Volume 25, Number 12—December 2019
Nodular Human Lagochilascariasis Lesion in Hunter, Brazil
Lagochilascariasis is a rare helminthic infection caused by Lagochilascaris minor nematodes and found in Latin America; most cases are reported in the Amazon region. We report on a case observed in a hunter in southern Brazil and describe scanning electron microscopy results for L. minor adult forms.
Lagochilascariasis is a rare tropical helminthic anthropozoonotic disease caused by the nematode Lagochilascaris minor (1,2). Cases were described by Leiper on the island of Trinidad in 1909; since that report, several cases have been reported in tropical and subtropical zones of a few countries in Latin America, affecting mostly rural inhabitants from Mexico to Argentina, in both genders. Patients range from 2 to 67 years of age but are predominantly children and teenagers (2). Although the genus Lagochilascaris covers 6 species, L. major, L. buckleyi, L. turgida, L. sprenti, L. multipapillatum, and L. minor, only L. minor is related to human disease (3–5). Wild felines (Felis onca, F. nebulosi, and F. pardalis) are suspected to be the parasite’s natural reservoirs (4).
A 54-year-old male rural worker from the state of Mato Grosso, Brazil, on the border of the Amazon forest, sought medical attention for a 6-month history of a nodular lesion on the right side of the neck. He was a hunter and reported sporadic ingestion of domestic and wild feline raw meat, including meat from jaguars (Panthera onca). He was in good general health, except for a tumoral lesion measuring 10 cm in diameter surrounded by an irregular and erythematous skin surface in the left submandibular region, with fistulous tracts expelling 5–15-mm worms (Figure, panel A). We performed a skin biopsy for histopathologic studies and scanning electron microscopy (SEM) of the worms collected.
We tentatively identified the worms as L. minor nematodes on the basis of the following features. The skin biopsy showed multiple sinus tracts containing eggs measuring 50–90 μm and having thick shells with coarse, pitted surfaces. Larval fragments were also observed in a granulomatous reaction (Figure, panel B). Optic microscopy of 1 adult worm showed the ejaculatory duct in the posterior surrounded by spicules; the ratio of the ejaculatory duct to the spicule length was ≈2, strongly suggestive of L. minor (Figure, panel C).
SEM of the anterior end of the worms showed 2 subventral lips, 1 subdorsal lip, 2 interlabia, 1 postlabial groove, papillae, and 1 amphidial pore (Figure, panel D), compatible with previous reports of L. minor nematodes (1–5). The 3 lips were concentrically located around the oral opening.
Eosinophil count in the peripheral blood, together with biochemical and hematologic laboratory examinations, showed no abnormalities. Results of imaging evaluation of the patient’s chest and skull were also normal. We treated the patient with levamizole (300 mg/d); after 1 week, improvement in the inflammatory signs and a reduction of the purulent discharge were seen. We performed surgical resection of the lesion and continued administering levamizole at the same dosage for 2 more weeks. We then decreased the dosage by half for another 2 weeks. Follow-up biopsies showed improvement of the inflammation and absence of worms and eggs.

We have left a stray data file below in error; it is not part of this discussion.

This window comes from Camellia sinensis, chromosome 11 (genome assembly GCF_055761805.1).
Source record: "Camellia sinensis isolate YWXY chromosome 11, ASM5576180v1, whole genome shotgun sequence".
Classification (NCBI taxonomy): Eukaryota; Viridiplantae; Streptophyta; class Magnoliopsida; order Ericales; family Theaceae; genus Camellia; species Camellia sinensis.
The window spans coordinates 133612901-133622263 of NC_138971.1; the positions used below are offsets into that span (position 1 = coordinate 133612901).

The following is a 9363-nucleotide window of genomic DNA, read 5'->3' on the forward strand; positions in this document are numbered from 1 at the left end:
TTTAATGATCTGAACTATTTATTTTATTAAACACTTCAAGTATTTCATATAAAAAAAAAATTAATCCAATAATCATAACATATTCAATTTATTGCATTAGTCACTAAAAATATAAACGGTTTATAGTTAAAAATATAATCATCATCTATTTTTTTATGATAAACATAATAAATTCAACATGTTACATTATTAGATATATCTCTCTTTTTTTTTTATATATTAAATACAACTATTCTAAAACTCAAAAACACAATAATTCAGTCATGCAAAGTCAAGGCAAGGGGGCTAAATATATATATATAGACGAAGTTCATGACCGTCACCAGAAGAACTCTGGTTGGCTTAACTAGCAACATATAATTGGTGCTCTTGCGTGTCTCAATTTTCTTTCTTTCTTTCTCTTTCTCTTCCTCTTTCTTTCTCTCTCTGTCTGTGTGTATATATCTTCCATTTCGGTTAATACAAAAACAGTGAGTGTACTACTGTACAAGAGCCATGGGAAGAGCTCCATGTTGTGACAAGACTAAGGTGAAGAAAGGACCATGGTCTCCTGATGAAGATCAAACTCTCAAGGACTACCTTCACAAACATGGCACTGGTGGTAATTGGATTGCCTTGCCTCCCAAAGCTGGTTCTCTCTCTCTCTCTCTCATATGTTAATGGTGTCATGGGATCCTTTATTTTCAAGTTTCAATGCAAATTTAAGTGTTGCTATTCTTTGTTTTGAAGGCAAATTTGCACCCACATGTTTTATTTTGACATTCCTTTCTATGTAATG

Recently, several studies have proposed that when wild cats (definitive hosts) ingest infecting eggs orally, the parasites do not reach sexual maturity (7). Other studies have proposed that when felines ingest rodent carcasses infected with third-stage (L3) larvae, larval hatching from cysts occurs in the stomach (5). After hatching, larvae migrate to upper regions of the digestive tract, reaching the adult stage in tissues of the nose and oropharynx. Some studies also suggested the idea of autoinfection, as many biopsy studies found larvae in several stages of development and eggs (8,9). The uncommon eating habits of this patient corroborate the theory of infection resulting from ingestion of raw feline meat with L3 larvae together with an autoinfection process.
SEM of L. minor nematode, as described in a study by Lanfredi et al. (10), shows the anterior end with 2 subventral papillae and lips with 1 dorsal papilla, 1 amphidial pore, and triangular interlabial prolongations (10). The longitudinal ventral view of the anterior region shows an excretory pore and a lateral line. The lateral view of the lips shows a deep groove around the lips forming the interlabial projection, 1 subventral lip with 1 papilla, and 1 amphidial pore (10,11). Morphologic features suggestive of L. minor are provided (Appendix Table).
Treatment for lagochilascariasis involves thiabendazole, cambendazole, mebendazole, albendazole, praziquantel, and invermectine (8,9). Most series report initial treatment with thiabendazole, followed by diethylcarbamazine or mebendazole and, finally, levamisole (9). Most reports describe recurrent and refractory infections, often because when the presence of L. minor nematodes is reduced and the lesion heals, physicians consider the infection resolved (8). However, relapses occur when inadequate treatment is given, because of the autoinfective life cycle. Although the life cycle of L. minor nematodes is still unknown, patients should be treated for >1 month after the clinical cure to avoid relapses.
Dr. Queiroz-Telles is an associate professor of infectious diseases at the Federal University of Parana in Brazil, with lines of research in the areas of neglected diseases and medical mycology. Dr. Salvador is a physician at the Federal University of Parana, with a concentration in head and neck and central nervous system infections.
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Original Publication Date: November 06, 2019
1Both authors contributed equally to this article.